Reduce Risk to Your Association with the 10 Steps of Volunteer Screening
Is a volunteer screening process necessary for everyone?
Are all volunteer roles considered equal?
How do you ask volunteers to go through a screening process if they are volunteering their time?
How do we say no?
How much time do you spend dealing with the interpersonal issues amongst volunteers?
Do any of these questions keep you up at night?
Screening volunteers is a key step all associations should consider implementing for their members. Doing so can ensure your organization has the right people in the right role. Volunteer screening also means you have done your due diligence in protecting your association's reputation and assets, minimizing liability.
10 Steps to Volunteer Screening
The following reviews the 10 Steps of Volunteer Screening. The steps help provide clear guidelines for developing volunteer screening polices and best practices to ensure the commitment and safety of all volunteers matches your organization's needs and values.
- Assessment: Identify and assess the risks presented by each volunteer position by rating the risk as high, medium or low.
- Position Descriptions: Ensure all volunteer positions have clear descriptions of responsibility, scope and accountability, and that volunteers review and agree to the role.
- Recruitment: Use a consistent and transparent means of recruiting volunteers, including key information to make informed decisions.
- Application Forms: All volunteers are required to complete application forms with standardized information to ensure you have the required content to support the volunteer and protect the association / organization.
- Interview: All volunteers should go through a transparent and consistent interview process, asking the appropriate questions to ascertain the volunteer's abilities to fulfil the role.
- Reference Checks: Check references in accordance to the pre-determined skills required for the role.
- Criminal Reference Checks: Based on the risks of the role, a criminal reference check may be required.
- Orientation and Training: It is important that all volunteers receive clear information on the mission, vision, policies and procedures related to their tasks and the position's scope.
- Support: Ensure there is a support mechanism in place so the volunteer knows who they need to reach out to. There must also be an ongoing process for performance feedback so volunteers have an opportunity to regularly provide feedback on their role.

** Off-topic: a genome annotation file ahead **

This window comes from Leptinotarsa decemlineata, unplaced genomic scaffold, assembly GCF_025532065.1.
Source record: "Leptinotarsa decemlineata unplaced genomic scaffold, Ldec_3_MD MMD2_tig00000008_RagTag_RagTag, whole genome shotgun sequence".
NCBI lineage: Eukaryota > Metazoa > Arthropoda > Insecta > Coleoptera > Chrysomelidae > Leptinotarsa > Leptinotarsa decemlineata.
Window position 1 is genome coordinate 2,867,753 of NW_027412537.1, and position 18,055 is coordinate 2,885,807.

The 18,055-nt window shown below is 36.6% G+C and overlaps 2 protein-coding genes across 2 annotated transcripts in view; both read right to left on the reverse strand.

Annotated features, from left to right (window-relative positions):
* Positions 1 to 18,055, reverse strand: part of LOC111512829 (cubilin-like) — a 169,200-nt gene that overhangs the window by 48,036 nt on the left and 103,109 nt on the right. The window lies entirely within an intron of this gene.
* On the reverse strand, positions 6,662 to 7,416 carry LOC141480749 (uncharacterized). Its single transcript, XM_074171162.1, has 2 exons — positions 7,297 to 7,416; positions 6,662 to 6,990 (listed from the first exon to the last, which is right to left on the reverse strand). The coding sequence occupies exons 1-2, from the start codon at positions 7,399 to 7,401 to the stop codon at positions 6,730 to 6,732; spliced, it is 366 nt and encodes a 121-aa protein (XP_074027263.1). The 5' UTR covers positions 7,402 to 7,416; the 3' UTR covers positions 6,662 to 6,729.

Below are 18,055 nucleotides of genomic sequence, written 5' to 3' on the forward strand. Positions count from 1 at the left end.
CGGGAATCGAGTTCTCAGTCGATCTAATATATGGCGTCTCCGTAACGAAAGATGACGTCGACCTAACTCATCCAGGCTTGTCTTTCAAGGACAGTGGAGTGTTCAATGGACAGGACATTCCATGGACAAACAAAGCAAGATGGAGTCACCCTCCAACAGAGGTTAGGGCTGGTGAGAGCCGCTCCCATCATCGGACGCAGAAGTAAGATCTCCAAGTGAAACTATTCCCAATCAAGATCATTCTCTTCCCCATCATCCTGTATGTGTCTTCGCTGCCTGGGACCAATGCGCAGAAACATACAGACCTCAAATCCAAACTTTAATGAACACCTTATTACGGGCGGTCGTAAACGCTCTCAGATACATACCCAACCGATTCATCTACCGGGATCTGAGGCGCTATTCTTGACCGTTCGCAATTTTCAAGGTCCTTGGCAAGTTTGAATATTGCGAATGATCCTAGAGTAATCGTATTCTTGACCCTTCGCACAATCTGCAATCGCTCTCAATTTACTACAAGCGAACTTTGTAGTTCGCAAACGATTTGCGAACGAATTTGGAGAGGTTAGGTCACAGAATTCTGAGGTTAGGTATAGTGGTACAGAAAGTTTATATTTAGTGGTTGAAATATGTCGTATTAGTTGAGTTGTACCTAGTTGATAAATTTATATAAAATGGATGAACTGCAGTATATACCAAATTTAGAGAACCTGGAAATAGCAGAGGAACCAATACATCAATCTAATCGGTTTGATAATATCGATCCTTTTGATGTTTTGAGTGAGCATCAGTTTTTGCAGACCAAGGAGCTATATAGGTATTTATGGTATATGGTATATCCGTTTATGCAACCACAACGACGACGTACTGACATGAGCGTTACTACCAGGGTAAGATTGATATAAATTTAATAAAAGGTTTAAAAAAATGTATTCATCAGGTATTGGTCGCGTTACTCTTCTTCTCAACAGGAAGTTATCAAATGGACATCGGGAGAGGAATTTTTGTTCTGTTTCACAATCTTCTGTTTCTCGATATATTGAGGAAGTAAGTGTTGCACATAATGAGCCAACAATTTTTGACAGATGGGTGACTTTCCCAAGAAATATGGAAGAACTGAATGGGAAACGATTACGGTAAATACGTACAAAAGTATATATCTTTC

- Evaluation: Ongoing review of the volunteer role, expectations and outcomes are key to understanding what is working and what requires further review to minimize risks. Ensure that all stakeholders have an opportunity to provide feedback.
These 10 steps of volunteer screening are a starting point for ensuring you have a solid risk management process in place. The steps also ensure you have the right people in place to regularly monitor volunteer activities, building support tools and resources, and providing education and support to all the stakeholders.
You will no longer be kept up at night, fingers crossed, if you follow these 10 steps and undertake a proper volunteer screening process.
Lori will be delivering more insight and understanding into volunteer engagement in her half-day session workshop and webinar, Managing Volunteer Risk: What Keeps You Up at Night? on March 23, 2017. Click the button below to reserve your spot. Don't miss out!
Lori Gotlieb was the 2012 recipient of the Linda Buchanan Award for Excellence in Volunteer Management.
Lori is a contributing author the Volunteer Management Handbook, 2nd Edition as well having numerous articles published in both print and online.
Lori is a Board Member and content reviewer for the International Journal of Volunteer Administration, past president of the Toronto Association of Volunteer Administration, mentor for the Provincial Association of Volunteer Administrators in Ontario. Lori continues to push the boundaries of traditional volunteer management through her writing and teaching.